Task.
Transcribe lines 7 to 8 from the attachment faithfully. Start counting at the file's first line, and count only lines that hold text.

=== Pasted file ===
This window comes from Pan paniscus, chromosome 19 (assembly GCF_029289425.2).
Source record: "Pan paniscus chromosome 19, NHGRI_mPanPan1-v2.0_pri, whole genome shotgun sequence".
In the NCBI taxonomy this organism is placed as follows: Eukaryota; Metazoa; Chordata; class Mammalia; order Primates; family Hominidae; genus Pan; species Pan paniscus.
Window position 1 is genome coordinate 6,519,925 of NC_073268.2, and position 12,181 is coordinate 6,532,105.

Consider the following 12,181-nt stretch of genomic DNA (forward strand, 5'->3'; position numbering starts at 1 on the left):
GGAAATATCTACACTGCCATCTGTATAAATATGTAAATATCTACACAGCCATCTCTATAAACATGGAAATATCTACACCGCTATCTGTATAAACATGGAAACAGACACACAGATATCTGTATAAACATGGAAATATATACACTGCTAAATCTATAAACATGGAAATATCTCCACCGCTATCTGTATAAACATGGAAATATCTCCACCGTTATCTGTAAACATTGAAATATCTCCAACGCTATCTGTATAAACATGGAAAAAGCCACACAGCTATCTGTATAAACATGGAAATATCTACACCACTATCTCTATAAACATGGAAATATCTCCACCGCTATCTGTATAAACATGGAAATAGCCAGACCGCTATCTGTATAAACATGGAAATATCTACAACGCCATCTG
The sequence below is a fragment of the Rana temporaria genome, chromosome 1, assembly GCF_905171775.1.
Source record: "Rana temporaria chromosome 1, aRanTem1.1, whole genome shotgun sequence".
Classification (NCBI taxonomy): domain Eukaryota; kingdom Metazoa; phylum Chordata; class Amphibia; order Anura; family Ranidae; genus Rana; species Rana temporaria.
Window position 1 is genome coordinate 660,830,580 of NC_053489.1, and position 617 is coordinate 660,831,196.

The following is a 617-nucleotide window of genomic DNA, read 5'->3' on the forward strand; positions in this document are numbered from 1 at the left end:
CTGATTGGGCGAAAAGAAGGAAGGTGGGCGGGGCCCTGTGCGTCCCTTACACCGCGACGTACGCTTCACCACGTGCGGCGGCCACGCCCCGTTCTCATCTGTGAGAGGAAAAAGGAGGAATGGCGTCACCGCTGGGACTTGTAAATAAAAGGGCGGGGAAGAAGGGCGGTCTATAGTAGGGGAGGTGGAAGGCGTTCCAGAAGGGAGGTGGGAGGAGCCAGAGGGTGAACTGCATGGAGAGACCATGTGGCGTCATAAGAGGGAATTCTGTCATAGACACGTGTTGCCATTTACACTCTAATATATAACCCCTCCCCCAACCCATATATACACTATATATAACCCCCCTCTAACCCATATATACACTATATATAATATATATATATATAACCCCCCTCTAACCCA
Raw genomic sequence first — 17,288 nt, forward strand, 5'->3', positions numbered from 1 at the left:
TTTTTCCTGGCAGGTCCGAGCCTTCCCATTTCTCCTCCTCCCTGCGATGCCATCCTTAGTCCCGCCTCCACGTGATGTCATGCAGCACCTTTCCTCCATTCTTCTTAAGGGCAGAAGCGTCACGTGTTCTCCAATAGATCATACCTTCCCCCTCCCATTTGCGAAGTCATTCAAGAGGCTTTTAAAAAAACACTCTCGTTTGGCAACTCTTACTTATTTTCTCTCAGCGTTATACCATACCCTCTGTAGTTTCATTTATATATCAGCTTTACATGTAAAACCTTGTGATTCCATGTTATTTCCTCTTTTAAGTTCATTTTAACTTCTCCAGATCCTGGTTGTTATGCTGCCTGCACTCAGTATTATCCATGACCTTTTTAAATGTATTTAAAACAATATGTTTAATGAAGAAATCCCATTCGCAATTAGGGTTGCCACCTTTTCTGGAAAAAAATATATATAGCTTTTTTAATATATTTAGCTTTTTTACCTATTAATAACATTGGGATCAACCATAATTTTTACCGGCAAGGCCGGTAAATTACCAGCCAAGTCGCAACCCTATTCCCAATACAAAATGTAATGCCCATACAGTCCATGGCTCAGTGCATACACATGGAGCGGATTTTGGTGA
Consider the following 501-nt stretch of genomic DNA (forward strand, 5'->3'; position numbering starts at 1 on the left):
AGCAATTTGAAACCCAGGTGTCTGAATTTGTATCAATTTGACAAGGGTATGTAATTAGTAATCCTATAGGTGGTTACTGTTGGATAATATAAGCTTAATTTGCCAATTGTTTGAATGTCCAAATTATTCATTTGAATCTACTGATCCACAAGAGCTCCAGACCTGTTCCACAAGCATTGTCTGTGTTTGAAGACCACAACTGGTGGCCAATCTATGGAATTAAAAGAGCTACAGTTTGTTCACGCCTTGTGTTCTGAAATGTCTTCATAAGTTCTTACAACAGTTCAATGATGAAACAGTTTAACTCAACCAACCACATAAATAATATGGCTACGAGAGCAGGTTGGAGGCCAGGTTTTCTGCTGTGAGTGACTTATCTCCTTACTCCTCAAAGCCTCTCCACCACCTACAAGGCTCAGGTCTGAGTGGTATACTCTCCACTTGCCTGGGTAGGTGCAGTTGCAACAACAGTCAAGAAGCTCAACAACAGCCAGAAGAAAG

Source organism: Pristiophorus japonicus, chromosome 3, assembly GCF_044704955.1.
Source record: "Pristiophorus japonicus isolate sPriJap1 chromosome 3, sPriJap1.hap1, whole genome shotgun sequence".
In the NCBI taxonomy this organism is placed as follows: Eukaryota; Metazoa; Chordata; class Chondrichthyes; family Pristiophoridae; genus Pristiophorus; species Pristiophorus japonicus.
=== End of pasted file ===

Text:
The sequence below is a fragment of the Rana temporaria genome, chromosome 1, assembly GCF_905171775.1.
Source record: "Rana temporaria chromosome 1, aRanTem1.1, whole genome shotgun sequence".